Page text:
Nevertheless, manufacturers are more likely to decentralize supply chain activities in order to realize direct cost reductions, sacrificing speed and flexibility. Few have adequately synchronized the flow of supply and demand. While the trimming-down of internal production operations may be an effective way to remain financially svelte, the paradox of being tethered to another entity over which a manufacturer has no control could actually drive costs up.
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How quickly and efficiently can a manufacturer adjust to the fluid global marketplace? The biggest inhibitors of flexibility are errors in demand forecasts, long supplier lead times, and product proliferation. Failure to optimize real-time forecast and inventory data puts pressure on planning, operating platforms, and logistics. As flexibility and profitability are inherently tied together, finding ways to read feedback and utilize information, remain malleable, and keep stagnation at bay allow firms to overcome this paradox.
5. The Risk Paradox — Risk of supply chain failures keeps growing. Moving and outsourcing supply chain functions is a requirement of adopting a global supply chain, yet these very activities sharply raise the risk of supply chain disruptions. Failing to meet demand, a lack of service quality, and reduction of timely innovation are killers in manufacturing.
These fatal flaws are just as dangerous as the failure to deliver products in a timely manner or the inability to stand behind that product. Deloitte identifies the total quality imperative of today’s markets as less of a focus on the product itself and more of a pre- and post-sales effort.
Relocating production or support facilities far away in an effort to increase cost effectiveness often results in the inadvertent drop in quality along with an actual increase in intrinsic costs. The increase in the length of the supply chain not only may increase production and logistics costs but also allow for a wider margin of error in general — unforeseen risks that develop as a result of less control of the overall process and threaten margins of profitability and odds of success.
Maintaining a high level of quality in not only the product itself but in the method of production, and the relationship with the customer, are ways to counterpoise the increased risk extended supply chains pose to manufacturing. Being cognizant of where the balance between risk and reward lies on the production curve of the modern supply chain is crucial for ideal profitability and sustainability.
The Future of Supply Chain Management
A report by McKinsey & Company looked into complex supply chains in the future. Its main finding was that today’s complexity will give way to a smaller and diverse supply chains.
The report notes, “Against this backdrop, a few pioneering supply chain organizations are preparing themselves in two ways. First, they are ‘splintering’ their traditional supply chains into smaller, nimbler ones better prepared to manage higher levels of complexity. Second, they are treating their supply chains as hedges against uncertainty by reconfiguring their manufacturing footprints to weather a range of potential outcomes. A look at how the leaders are preparing today offers insights for other companies hoping to get more from their supply chains in the years to come.”
The report went further, in discussing this splintering of traditional supply chains with the following: “In such a world (of uncertainty and complexity), the idea that companies can optimize their supply chains once — and for all circumstances and customers — is a fantasy. Recognizing this, a few forward-looking companies are preparing in two ways. First, they are splintering their traditional monolithic supply chains into smaller and more flexible ones. While these new supply chains may rely on the same assets and network resources as the old, they use information very differently — helping companies to embrace complexity while better serving customers.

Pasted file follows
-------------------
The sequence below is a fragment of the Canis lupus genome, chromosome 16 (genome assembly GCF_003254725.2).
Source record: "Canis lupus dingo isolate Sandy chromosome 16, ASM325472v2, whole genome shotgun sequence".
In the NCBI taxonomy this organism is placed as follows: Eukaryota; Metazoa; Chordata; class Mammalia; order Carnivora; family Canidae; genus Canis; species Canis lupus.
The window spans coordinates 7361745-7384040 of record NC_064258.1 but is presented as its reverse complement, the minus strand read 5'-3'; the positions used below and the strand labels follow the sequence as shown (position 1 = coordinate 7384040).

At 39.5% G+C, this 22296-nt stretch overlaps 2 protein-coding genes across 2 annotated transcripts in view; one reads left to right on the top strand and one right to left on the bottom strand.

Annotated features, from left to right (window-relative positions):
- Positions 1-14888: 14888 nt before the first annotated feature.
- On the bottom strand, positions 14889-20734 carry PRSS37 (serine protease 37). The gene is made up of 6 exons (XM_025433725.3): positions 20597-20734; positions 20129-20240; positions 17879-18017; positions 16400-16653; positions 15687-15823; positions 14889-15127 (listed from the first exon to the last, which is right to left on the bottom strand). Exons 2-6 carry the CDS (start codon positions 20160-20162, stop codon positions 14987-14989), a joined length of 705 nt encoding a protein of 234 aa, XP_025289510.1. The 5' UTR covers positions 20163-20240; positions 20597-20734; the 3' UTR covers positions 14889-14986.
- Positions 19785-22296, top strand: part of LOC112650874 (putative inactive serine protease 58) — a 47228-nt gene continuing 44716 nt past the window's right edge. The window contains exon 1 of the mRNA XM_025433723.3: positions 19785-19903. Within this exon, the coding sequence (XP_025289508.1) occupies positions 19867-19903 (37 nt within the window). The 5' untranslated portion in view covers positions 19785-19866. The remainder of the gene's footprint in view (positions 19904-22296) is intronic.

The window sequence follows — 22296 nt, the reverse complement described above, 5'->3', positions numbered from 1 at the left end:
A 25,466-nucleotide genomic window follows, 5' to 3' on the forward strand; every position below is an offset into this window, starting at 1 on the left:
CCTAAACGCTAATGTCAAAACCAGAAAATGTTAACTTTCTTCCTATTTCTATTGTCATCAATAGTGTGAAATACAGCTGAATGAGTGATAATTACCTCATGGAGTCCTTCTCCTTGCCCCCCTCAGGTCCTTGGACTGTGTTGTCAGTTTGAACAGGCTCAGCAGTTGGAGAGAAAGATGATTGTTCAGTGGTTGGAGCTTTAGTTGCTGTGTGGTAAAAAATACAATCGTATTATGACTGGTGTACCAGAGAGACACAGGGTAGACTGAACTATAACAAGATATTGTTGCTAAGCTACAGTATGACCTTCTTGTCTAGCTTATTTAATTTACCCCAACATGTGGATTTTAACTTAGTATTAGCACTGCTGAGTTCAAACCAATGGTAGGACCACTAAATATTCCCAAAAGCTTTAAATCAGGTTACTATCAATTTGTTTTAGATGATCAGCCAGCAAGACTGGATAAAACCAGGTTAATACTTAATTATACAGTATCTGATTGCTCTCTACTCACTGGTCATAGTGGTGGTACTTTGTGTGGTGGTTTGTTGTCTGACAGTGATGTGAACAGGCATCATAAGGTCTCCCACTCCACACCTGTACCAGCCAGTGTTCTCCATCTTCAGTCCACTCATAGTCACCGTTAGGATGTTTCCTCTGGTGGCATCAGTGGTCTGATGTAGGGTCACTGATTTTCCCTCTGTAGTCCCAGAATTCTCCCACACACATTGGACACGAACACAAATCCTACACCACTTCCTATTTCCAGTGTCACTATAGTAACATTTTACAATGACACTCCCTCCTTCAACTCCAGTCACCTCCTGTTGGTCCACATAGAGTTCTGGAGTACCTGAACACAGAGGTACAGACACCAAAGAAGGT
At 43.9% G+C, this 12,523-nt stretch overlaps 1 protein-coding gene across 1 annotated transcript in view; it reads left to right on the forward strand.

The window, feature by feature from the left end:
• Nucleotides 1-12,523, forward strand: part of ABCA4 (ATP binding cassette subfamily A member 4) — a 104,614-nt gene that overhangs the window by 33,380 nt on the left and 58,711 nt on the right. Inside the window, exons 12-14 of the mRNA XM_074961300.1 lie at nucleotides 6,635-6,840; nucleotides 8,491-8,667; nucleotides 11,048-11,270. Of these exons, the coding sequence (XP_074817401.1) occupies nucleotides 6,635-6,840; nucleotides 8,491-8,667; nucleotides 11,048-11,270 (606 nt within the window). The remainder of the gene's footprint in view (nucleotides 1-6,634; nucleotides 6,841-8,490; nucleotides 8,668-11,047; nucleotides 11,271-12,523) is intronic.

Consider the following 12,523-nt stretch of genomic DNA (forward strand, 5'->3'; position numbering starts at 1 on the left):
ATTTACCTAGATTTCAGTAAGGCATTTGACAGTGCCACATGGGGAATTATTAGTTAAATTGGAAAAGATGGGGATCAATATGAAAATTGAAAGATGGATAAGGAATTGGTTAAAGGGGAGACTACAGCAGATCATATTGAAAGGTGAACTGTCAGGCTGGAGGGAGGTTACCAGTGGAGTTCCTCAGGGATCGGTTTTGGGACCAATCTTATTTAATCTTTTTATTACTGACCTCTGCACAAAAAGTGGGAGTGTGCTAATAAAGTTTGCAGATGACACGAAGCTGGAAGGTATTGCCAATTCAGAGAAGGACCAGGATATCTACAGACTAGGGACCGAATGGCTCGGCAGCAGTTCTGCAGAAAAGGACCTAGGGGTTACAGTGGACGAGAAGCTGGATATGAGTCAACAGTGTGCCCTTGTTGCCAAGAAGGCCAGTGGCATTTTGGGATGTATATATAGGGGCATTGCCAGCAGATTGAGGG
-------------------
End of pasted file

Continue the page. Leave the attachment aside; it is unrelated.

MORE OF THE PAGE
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“Second, leading companies treat their supply chains as dynamic hedges against uncertainty by actively and regularly examining — even reconfiguring — their broader supply networks with an eye toward economic conditions five or 10 years ahead. In doing so, these companies are building diverse and more resilient portfolios of supply chain assets that will be better suited to thrive in a more uncertain world.”
In the foreseeable future, global supply chain management will continue to be a complex although necessary discipline for corporations. Manufacturers will continue to generate and adopt best practices that will offer some measure of standardization. Minimizing costs and inefficiency, reducing waste and redundancy, and remaining flexible in adapting to market conditions are the impetus behind the shift away from the vertically integrated supply chain.
To help make the venture as successful as possible, foresight and vision by management is imperative. Technological innovations that integrate supply chain management with other functions, both internal and external, should simplify and facilitate interactions between supply chain partners. In the meantime, manufacturers must more fully embrace the role of supply chain management within their own organizations and insist that business partners share that commitment. This approach should lead to the successful merger of today’s global economy and endeavors to maximize productivity and profitability.
However, as is generally known from supply chain management in the production supply chain: One partner can only be as good as the other partner in the chain. Mismatches borne from opportunistic behavior or the expectation that “plug and play” with new suppliers will just work without proper management will quickly lead to a lack of success. This means that even the best-laid plans may go to waste if all members of any given supply chain in any manufacturing industry don’t recognize the same set of imperatives and collectively place high importance on working together to achieve success in the marketplace.
Top photo credit: tungphoto at FreeDigitalPhotos.net
Joshua Kahn is executive vice president of Perfection Spring & Stamping Corp., a manufacturer of custom metal stampings, four-slide parts, springs, wireforms, and mechanical assemblies for global markets. Based in Mount Prospect, Ill., the company serves the hardware, medical, consumer electronics, electrical, appliance, and automotive markets. It provides engineered solutions and metal products and assemblies to meet demanding applications.